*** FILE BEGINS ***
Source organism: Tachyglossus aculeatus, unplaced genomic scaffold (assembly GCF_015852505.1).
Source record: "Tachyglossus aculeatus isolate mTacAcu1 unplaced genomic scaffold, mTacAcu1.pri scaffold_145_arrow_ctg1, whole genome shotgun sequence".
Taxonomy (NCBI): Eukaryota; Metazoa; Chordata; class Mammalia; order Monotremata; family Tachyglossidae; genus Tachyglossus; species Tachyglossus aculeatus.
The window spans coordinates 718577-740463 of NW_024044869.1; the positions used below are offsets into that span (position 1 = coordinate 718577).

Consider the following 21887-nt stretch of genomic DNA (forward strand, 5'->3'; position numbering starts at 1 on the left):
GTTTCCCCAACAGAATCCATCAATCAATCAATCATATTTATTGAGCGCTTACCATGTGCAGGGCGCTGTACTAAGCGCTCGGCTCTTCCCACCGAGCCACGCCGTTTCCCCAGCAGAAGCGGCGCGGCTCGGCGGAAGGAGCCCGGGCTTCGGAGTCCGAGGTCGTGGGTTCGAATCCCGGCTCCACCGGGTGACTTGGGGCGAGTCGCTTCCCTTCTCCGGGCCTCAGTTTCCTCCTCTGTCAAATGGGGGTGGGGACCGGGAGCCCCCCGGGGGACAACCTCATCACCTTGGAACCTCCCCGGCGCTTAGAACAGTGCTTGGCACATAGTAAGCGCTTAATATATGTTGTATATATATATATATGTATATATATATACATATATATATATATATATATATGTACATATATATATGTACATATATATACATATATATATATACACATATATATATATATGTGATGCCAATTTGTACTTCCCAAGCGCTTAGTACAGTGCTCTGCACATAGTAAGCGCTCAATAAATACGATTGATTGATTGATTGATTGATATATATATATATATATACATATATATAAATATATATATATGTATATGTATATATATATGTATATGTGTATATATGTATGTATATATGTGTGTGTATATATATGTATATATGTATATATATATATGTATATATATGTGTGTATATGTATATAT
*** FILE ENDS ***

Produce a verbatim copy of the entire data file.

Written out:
Source organism: Tachyglossus aculeatus, unplaced genomic scaffold (assembly GCF_015852505.1).
Source record: "Tachyglossus aculeatus isolate mTacAcu1 unplaced genomic scaffold, mTacAcu1.pri scaffold_145_arrow_ctg1, whole genome shotgun sequence".
Taxonomy (NCBI): Eukaryota; Metazoa; Chordata; class Mammalia; order Monotremata; family Tachyglossidae; genus Tachyglossus; species Tachyglossus aculeatus.
The window spans coordinates 718577-740463 of NW_024044869.1; the positions used below are offsets into that span (position 1 = coordinate 718577).

Consider the following 21887-nt stretch of genomic DNA (forward strand, 5'->3'; position numbering starts at 1 on the left):
GTTTCCCCAACAGAATCCATCAATCAATCAATCATATTTATTGAGCGCTTACCATGTGCAGGGCGCTGTACTAAGCGCTCGGCTCTTCCCACCGAGCCACGCCGTTTCCCCAGCAGAAGCGGCGCGGCTCGGCGGAAGGAGCCCGGGCTTCGGAGTCCGAGGTCGTGGGTTCGAATCCCGGCTCCACCGGGTGACTTGGGGCGAGTCGCTTCCCTTCTCCGGGCCTCAGTTTCCTCCTCTGTCAAATGGGGGTGGGGACCGGGAGCCCCCCGGGGGACAACCTCATCACCTTGGAACCTCCCCGGCGCTTAGAACAGTGCTTGGCACATAGTAAGCGCTTAATATATGTTGTATATATATATATATGTATATATATATACATATATATATATATATATATATGTACATATATATATGTACATATATATACATATATATATATACACATATATATATATATGTGATGCCAATTTGTACTTCCCAAGCGCTTAGTACAGTGCTCTGCACATAGTAAGCGCTCAATAAATACGATTGATTGATTGATTGATTGATATATATATATATATATACATATATATAAATATATATATATGTATATGTATATATATATGTATATGTGTATATATGTATGTATATATGTGTGTGTATATATATGTATATATGTATATATATATATGTATATATATGTGTGTATATGTATATAT